In the last year, the practice of using accelerators to improve efficiency has spread all over the technology industry. Last month, for instance, Google revealed its own custom chips that would run machine learning in its search engine and other services.
Facebook has opened the architecture behind its Big Sur graphics chips, while China’s Baidu and Microsoft have been experimenting with FGPA chips that increase the speed of their cloud services. Nvidia's latest architecture for graphics processing units, Pascal, was designed specifically for machine learning.
Some companies have already tackled the interconnect problem. IBM has developed the Cache-Coherent Accelerator Processor Interconnect, or CAPI, but it is only supported by IBM and a handful of partners. Nvidia has invested in its own technology called NVLink, which provides faster connections between its graphics chips and IBM’s Power chips.
Having an interface between different chip architectures could give data center operators a wider range of options for buying chips. It could also prop open the door to greater competition and enable operators to update existing equipment, rather than adding more servers or investing in complex programming.
From that perspective, Intel’s exclusion from the new project speaks volumes, according to industry analysts. The world's largest server chipmaker, Intel has its own alternative to the PCIe standard called the QuickPath Interconnect. Intel is running that technology in server chips that combines its CPUs with FPGA accelerators.
Intel’s data center business has been growing rapidly as the company attempts to transition out of personal computers, which have been on the decline for years. The data center business posted revenue of $4 billion in the first quarter of 2016, up 9% from the first quarter last year. That was nearly 30% of the company’s $13.7 billion in revenue during the first quarter.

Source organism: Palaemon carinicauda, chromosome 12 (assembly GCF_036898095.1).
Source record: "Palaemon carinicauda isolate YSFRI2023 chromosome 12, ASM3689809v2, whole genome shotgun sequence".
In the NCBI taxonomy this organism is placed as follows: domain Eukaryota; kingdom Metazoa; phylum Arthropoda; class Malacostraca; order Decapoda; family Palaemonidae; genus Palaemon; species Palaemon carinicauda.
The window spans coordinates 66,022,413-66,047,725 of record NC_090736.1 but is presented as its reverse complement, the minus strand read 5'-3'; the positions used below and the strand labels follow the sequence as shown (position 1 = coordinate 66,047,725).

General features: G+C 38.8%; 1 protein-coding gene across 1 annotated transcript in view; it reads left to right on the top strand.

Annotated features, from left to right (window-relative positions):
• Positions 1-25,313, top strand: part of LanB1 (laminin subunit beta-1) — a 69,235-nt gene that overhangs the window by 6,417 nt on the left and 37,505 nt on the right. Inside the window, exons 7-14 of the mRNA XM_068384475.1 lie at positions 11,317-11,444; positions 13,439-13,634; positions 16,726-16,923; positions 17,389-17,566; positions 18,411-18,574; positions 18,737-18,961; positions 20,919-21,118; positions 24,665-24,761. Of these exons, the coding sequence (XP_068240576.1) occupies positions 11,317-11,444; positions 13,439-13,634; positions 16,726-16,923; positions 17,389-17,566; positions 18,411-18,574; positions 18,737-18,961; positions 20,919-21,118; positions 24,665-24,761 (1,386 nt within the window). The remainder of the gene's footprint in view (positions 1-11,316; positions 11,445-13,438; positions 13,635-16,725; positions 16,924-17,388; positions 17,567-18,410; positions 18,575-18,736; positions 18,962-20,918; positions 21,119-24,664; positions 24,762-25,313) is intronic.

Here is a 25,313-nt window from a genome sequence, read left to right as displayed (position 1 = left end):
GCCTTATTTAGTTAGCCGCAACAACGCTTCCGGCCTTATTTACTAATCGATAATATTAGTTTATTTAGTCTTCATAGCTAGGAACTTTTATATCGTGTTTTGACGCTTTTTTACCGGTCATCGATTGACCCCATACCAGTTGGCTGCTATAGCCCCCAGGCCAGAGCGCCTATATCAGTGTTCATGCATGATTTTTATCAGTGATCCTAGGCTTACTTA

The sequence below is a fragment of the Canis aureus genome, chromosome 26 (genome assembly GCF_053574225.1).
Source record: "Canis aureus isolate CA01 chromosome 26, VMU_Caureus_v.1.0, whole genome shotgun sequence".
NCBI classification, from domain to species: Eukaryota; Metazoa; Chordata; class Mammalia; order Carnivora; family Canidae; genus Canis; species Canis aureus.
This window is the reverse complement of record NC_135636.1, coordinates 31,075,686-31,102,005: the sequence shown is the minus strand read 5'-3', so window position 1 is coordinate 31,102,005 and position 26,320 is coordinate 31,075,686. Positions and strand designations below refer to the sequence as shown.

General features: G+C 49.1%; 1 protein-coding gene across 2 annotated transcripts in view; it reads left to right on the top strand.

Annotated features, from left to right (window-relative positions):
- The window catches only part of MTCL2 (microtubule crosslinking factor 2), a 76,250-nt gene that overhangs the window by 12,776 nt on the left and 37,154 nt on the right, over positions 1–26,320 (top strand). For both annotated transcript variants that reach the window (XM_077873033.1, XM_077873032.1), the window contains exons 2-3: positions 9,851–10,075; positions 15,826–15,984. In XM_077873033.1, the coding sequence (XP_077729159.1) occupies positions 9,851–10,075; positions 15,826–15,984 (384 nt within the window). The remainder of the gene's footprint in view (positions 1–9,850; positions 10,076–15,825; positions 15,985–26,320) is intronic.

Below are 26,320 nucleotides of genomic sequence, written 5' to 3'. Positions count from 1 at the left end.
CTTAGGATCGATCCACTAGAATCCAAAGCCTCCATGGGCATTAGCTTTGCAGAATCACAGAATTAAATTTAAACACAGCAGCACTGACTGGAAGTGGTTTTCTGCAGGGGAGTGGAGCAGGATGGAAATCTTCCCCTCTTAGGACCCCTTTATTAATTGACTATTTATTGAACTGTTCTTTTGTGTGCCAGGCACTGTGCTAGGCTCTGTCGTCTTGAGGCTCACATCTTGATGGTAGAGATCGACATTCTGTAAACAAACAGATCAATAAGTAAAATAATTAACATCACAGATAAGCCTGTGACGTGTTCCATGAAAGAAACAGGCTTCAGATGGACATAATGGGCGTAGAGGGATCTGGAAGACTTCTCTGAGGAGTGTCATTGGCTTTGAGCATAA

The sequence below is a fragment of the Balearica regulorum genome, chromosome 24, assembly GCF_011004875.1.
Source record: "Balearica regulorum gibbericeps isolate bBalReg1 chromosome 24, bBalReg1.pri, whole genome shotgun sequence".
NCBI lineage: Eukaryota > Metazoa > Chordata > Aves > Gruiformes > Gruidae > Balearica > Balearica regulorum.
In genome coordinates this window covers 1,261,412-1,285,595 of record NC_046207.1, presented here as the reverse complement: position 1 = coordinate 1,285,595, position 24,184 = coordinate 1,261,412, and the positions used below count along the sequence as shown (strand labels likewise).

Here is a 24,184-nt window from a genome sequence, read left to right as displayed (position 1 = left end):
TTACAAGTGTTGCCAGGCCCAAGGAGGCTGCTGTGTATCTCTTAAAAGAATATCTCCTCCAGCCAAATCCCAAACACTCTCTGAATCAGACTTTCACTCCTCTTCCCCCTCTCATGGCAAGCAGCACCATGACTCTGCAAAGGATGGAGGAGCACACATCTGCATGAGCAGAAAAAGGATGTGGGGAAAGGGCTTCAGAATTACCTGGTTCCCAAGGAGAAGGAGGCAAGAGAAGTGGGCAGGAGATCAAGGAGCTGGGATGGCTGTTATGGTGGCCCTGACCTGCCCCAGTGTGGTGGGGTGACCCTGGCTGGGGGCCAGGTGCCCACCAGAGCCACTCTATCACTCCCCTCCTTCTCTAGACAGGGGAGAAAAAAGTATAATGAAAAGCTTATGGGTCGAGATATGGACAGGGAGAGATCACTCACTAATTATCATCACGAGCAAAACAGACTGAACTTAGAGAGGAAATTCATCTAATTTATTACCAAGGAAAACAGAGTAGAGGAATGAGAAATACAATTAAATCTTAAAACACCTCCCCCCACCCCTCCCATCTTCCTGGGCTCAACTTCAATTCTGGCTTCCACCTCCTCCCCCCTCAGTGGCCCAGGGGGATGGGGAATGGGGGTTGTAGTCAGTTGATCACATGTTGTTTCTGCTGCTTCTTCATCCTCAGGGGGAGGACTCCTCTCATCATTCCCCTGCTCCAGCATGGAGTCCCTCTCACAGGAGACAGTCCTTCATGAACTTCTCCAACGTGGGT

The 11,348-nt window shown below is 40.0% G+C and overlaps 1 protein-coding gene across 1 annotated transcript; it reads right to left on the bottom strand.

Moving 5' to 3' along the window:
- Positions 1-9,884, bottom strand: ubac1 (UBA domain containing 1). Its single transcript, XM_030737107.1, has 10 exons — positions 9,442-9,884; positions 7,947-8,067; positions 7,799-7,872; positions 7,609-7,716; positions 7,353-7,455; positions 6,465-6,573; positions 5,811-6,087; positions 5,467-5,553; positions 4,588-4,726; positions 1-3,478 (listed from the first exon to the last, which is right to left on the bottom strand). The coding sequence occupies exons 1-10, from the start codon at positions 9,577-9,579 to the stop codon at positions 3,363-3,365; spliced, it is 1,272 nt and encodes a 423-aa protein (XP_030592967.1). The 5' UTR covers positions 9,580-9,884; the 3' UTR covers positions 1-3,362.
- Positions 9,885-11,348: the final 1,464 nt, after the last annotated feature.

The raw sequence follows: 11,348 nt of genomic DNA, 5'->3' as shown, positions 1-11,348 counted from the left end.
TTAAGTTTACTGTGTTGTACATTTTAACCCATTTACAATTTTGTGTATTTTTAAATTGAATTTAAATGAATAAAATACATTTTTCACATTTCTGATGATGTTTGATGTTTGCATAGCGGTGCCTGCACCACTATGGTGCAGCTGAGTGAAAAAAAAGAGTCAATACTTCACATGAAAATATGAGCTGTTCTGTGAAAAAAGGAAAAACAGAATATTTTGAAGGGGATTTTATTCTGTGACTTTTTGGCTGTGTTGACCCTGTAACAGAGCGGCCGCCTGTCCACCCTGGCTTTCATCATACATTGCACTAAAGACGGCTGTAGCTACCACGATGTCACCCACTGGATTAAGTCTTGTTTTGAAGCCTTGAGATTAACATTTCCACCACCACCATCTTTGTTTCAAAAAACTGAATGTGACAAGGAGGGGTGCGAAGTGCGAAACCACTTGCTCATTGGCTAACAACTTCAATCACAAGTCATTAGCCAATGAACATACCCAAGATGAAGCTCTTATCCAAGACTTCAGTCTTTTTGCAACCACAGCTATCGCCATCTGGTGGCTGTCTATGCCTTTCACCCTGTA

The CCIX project is one attempt at putting up a fight against Intel. Qualcomm, the biggest maker of mobile phone chips, has developed a server variant of its Snapdragon processor to rival Intel, which has undercut some of Qualcomm’s mobile business. Like Intel, the chipmaker is experiencing some growing pains, working through a major restructuring that will cut up to 15% of the workforce.
ARM, which expects to start challenging Intel in server chips, is known for its mobile chip designs used by Qualcomm, but has also been contributing its designs to AMD Opteron server chips and graphics accelerators. Huawei, which operates a fabless semiconductor business HiSilicon, also depends on ARM designs.
“There is no doubt that the computing industry will laud their efforts as the only sensible path to provide an alternative to an all-Intel computing world,” wrote Karl Freund, a senior analyst with Moor Insights and Strategy, in a recent Forbes article about the project’s impact.
The group, which only has a one-page website with little information, has yet to release any technical or financial details about the project. Freund is predicting the fruits of the partnership will not ripen until around 2019 or 2020.